Response: And what were these highways made of? You do not cast up dirt to make a road, but “cast up” some type of material. Note later, during the extensive earthquakes and destruction in the land, “the highways were broken up, and the level roads were spoiled” (3 Nephi 8:13). It seems obviously that stone or paved roads were be “broken up,” and their smoothness “spoiled,” because they were made of stone.
Comment #7: ”In the land northward they built with “cement due to a lack of available timber.”
Response: Not all of the ancient stonework in Andean South America, or even in Central America, was cut and form fitted. We know of that work because of its rarity and unparalleled engineering fetes required. However, other stonework was cemented. Two thoughts come to mind about this scripture. Either there were not sufficient stones around to build in the manner they were used to, or the stonework they were used to required some type of forming before applying the cement. It might be of interest to note that most of the magnificent cement work now used in the vertical or unsupported construction (tall buildings, freeway suspension, etc.) has to have formwork built around the cement—and that formwork is almost always wood—which is then removed after the cement forms. Or stated differently, it is difficult to build most things without using wood in some manner, and other than forming iron or steel to replace it, timber is the most used support material available to the building industry—both anciently and today.
Comment #8: “Many of their cities were destroyed at the time of Christ’s crucifixion (33 A.D.) being flooded, covered with earth, burned, etc. The cities of Jacobugath, Laman, Josh, Gad, Kiskumen, and Zarahemla were burned with fire (which suggests wooden construction) (3 Ne. 9:3, 9-10.)  Many of these cities were later rebuilt."
Stone castles were set afire throughout the ages. While stone does not burn, the wood framing and supports do
Response: Contrary to popular belief, stone buildings caught fire and were destroyed by fire. The reason is simple, very little can be built without wood framing, timber poles for roofing, etc. Medieval castles were set afire and destroyed, as was Solomon’s First Temple, the City of Jerusalem, etc. On the other hand, it is hard to “sink” a wood structure—it generally comes apart and floats; however, stone cities sink. When a wood city is set fire, it burns to the ground and is not rebuilt, but cleared and built over. Stone buildings when set afire, can be rebuilt by reframing.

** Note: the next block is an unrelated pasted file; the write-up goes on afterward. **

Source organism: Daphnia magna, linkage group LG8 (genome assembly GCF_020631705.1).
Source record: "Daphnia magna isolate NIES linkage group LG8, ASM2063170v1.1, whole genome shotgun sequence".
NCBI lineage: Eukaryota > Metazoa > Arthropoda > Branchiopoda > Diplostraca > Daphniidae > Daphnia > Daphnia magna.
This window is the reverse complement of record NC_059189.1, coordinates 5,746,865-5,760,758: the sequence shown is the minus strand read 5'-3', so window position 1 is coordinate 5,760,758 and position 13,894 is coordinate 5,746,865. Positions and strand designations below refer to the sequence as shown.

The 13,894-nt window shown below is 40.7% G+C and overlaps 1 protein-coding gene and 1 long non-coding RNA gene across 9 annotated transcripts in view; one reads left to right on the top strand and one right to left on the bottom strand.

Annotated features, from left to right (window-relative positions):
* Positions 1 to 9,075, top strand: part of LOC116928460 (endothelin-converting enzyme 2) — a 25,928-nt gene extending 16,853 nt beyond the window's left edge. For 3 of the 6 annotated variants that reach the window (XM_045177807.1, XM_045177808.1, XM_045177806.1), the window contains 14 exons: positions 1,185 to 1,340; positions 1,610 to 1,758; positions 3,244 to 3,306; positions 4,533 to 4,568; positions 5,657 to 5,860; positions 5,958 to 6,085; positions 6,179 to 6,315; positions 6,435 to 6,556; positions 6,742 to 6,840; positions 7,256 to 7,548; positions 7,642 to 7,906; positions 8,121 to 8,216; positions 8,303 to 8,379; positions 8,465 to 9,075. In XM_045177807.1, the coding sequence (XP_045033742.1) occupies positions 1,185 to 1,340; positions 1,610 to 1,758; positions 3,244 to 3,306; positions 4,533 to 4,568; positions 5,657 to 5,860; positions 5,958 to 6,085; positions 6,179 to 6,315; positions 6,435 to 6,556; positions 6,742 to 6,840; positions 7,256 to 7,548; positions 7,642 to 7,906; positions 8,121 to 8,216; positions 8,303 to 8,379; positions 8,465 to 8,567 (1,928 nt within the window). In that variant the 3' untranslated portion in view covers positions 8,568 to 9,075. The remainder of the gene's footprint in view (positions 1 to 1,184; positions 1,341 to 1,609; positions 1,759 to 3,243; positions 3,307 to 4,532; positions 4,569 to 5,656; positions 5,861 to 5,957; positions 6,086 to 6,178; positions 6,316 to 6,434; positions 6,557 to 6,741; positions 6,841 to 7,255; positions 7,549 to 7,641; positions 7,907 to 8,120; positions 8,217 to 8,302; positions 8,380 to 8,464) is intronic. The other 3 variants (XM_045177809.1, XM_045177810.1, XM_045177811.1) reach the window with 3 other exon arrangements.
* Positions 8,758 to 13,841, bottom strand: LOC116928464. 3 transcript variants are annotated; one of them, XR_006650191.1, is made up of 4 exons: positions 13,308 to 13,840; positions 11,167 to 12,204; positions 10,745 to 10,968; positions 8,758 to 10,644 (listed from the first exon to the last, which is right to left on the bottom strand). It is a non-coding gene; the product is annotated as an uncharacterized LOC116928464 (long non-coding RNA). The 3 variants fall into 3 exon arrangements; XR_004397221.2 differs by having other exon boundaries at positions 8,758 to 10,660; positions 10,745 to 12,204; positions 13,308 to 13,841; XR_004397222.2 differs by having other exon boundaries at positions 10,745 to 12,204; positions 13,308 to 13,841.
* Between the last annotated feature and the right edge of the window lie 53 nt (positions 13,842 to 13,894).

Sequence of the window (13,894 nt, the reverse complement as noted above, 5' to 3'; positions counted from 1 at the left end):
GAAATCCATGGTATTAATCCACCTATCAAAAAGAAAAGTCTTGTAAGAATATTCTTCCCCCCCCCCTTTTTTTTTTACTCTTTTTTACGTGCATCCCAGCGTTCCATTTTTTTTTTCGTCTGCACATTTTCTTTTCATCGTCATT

Comment #9: “From the record, it appears that the Nephite buildings (both residential and public) were constructed of wood whenever trees were available.”
Response: This sounds like wishful thinking. As has been stated here many times, seldom can you build anything without the framing and support of wood, although today, metal (aluminum) is often used in its place. In addition, wood has many other values than just framing. It is used for stairs, platforms, overhead exposed beams, small platforms, wall decoration, access ladders, etc., etc., etc. Where a door frame of wood can be made in minutes, it take hours to erect stone, or build with cement the same frame. Obviously, for the work usually reserved for wood, wood would be preferred. In addition, wood alone limits the size, height, and scope of any project—especially palaces, temples, and large public buildings.
(See the next post, “Did the Nephites Build out of Stone? Part V,” for more on the building of the Jaredites and the Nephites)